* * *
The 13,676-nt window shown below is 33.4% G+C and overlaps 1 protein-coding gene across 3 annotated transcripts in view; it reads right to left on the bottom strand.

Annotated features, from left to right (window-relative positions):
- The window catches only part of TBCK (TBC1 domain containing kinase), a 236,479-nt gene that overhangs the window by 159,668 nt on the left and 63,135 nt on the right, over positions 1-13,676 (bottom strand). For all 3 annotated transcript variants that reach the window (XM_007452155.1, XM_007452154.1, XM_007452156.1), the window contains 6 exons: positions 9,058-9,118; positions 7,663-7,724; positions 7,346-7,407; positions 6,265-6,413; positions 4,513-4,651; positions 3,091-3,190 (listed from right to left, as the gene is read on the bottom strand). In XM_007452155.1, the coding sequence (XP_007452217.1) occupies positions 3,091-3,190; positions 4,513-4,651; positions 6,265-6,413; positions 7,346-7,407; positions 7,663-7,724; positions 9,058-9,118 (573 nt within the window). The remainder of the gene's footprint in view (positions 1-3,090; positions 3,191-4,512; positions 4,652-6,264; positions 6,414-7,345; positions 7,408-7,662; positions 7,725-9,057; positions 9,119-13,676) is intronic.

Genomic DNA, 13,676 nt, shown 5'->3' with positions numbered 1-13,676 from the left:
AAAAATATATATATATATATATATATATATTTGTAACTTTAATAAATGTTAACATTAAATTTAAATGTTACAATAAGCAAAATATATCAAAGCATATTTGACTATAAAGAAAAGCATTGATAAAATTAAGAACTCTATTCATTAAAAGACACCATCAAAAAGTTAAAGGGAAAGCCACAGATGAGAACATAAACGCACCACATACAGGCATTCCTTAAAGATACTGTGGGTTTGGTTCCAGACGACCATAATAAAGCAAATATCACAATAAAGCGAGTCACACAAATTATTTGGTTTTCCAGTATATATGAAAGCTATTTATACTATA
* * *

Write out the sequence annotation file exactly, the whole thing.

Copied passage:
The 13,676-nt window shown below is 33.4% G+C and overlaps 1 protein-coding gene across 3 annotated transcripts in view; it reads right to left on the bottom strand.

Annotated features, from left to right (window-relative positions):
- The window catches only part of TBCK (TBC1 domain containing kinase), a 236,479-nt gene that overhangs the window by 159,668 nt on the left and 63,135 nt on the right, over positions 1-13,676 (bottom strand). For all 3 annotated transcript variants that reach the window (XM_007452155.1, XM_007452154.1, XM_007452156.1), the window contains 6 exons: positions 9,058-9,118; positions 7,663-7,724; positions 7,346-7,407; positions 6,265-6,413; positions 4,513-4,651; positions 3,091-3,190 (listed from right to left, as the gene is read on the bottom strand). In XM_007452155.1, the coding sequence (XP_007452217.1) occupies positions 3,091-3,190; positions 4,513-4,651; positions 6,265-6,413; positions 7,346-7,407; positions 7,663-7,724; positions 9,058-9,118 (573 nt within the window). The remainder of the gene's footprint in view (positions 1-3,090; positions 3,191-4,512; positions 4,652-6,264; positions 6,414-7,345; positions 7,408-7,662; positions 7,725-9,057; positions 9,119-13,676) is intronic.

Genomic DNA, 13,676 nt, shown 5'->3' with positions numbered 1-13,676 from the left:
AAAAATATATATATATATATATATATATATTTGTAACTTTAATAAATGTTAACATTAAATTTAAATGTTACAATAAGCAAAATATATCAAAGCATATTTGACTATAAAGAAAAGCATTGATAAAATTAAGAACTCTATTCATTAAAAGACACCATCAAAAAGTTAAAGGGAAAGCCACAGATGAGAACATAAACGCACCACATACAGGCATTCCTTAAAGATACTGTGGGTTTGGTTCCAGACGACCATAATAAAGCAAATATCACAATAAAGCGAGTCACACAAATTATTTGGTTTTCCAGTATATATGAAAGCTATTTATACTATA